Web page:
Hope for Haiti

Even Before The Devastating Storm damage to Haiti's shores two months ago, The UN's World Food Program was feeding 500,000 people in Haiti. Then Tropical Storm Jeanne struck on September 17, leaving thousands dead, hundreds of thousands homeless, and an additional 100,000 victims that will continue to need rations for months to come. And though the immediate necessities for the people of Haiti are food and shelter, the underlying problem that threatens their stability is political unrest. That's the reason that the government and people are so woefully unprepared to deal with this crisis.

Because of the political unrest in Haiti, the UN's peacekeeping mission to Haiti now struggles to bring stability to the island. Backers of former President Jean-Bertrand Aristide, who was forced out of the country last February, carry on gang warfare with backers of the current interim government. Each side inevitably blames the other for every flair-up of violence, every case of an innocent bystander, so often a child, gunned down while caught in the crossfire. Amid this aggression and insecurity, UN peacekeepers strive to calm the troubled waters.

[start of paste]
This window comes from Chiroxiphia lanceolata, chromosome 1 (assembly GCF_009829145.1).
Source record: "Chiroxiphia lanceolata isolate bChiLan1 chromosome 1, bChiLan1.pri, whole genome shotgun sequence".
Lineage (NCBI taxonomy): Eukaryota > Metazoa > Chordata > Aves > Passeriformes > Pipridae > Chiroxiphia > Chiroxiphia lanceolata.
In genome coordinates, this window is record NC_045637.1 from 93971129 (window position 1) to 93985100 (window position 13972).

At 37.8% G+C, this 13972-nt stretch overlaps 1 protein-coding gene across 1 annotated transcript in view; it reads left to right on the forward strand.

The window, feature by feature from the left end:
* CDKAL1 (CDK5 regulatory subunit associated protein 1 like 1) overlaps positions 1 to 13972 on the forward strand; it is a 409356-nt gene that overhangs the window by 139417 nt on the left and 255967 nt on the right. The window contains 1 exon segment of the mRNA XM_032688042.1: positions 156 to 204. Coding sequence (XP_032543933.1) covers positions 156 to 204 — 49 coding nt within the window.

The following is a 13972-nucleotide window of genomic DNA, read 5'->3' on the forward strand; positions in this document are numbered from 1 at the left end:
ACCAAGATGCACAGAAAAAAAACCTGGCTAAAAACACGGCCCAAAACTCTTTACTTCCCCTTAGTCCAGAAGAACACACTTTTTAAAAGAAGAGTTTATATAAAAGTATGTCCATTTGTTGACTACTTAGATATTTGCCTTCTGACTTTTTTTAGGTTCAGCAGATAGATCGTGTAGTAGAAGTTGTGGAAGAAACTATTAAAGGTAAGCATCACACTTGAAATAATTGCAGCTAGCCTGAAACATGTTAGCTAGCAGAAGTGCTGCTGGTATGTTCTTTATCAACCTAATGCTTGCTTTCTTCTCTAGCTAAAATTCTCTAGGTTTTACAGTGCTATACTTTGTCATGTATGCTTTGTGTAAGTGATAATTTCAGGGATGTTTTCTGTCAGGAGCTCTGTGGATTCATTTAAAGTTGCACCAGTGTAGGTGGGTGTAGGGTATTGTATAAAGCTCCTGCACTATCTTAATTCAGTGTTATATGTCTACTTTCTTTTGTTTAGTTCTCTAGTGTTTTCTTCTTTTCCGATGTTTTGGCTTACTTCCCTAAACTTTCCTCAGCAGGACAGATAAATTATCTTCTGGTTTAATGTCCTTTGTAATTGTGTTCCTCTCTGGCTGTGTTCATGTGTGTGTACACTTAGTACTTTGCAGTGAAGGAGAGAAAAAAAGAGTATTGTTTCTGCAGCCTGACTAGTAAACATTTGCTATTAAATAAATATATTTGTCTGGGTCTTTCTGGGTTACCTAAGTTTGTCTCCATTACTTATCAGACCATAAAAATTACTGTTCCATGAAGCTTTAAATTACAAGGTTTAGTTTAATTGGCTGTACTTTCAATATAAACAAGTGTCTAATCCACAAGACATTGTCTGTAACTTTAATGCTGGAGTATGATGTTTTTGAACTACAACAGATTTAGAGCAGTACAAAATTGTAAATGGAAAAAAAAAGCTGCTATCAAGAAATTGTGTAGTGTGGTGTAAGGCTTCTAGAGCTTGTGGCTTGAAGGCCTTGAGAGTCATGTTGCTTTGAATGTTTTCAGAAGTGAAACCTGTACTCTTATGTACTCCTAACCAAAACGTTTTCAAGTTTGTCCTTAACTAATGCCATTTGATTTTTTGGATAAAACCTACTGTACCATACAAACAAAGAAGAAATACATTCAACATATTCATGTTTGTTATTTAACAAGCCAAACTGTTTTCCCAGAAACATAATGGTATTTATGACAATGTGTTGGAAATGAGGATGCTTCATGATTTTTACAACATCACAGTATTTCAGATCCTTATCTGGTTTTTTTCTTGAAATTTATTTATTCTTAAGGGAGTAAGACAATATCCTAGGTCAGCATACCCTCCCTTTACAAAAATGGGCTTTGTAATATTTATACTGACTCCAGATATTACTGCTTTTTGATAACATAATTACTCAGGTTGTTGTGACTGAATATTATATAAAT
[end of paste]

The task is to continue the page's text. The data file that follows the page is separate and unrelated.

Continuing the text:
As tragic as the scene appears, hope persists for what is still a beautiful part of the world. Once political stability returns to Haiti, I believe that the world can expect a rebound because this small nation does have resources. Haiti is not—and does not have to be perceived as—a place predestined to poverty and volatility. Many Haitians are doing a lot right, and the world is also doing a lot right in terms of investing aid and know-how in Haiti. Also, individuals far from the scene can also do something by supporting humanitarian organizations.

Testimony of Healing
'God does not afflict'
November 15, 2004

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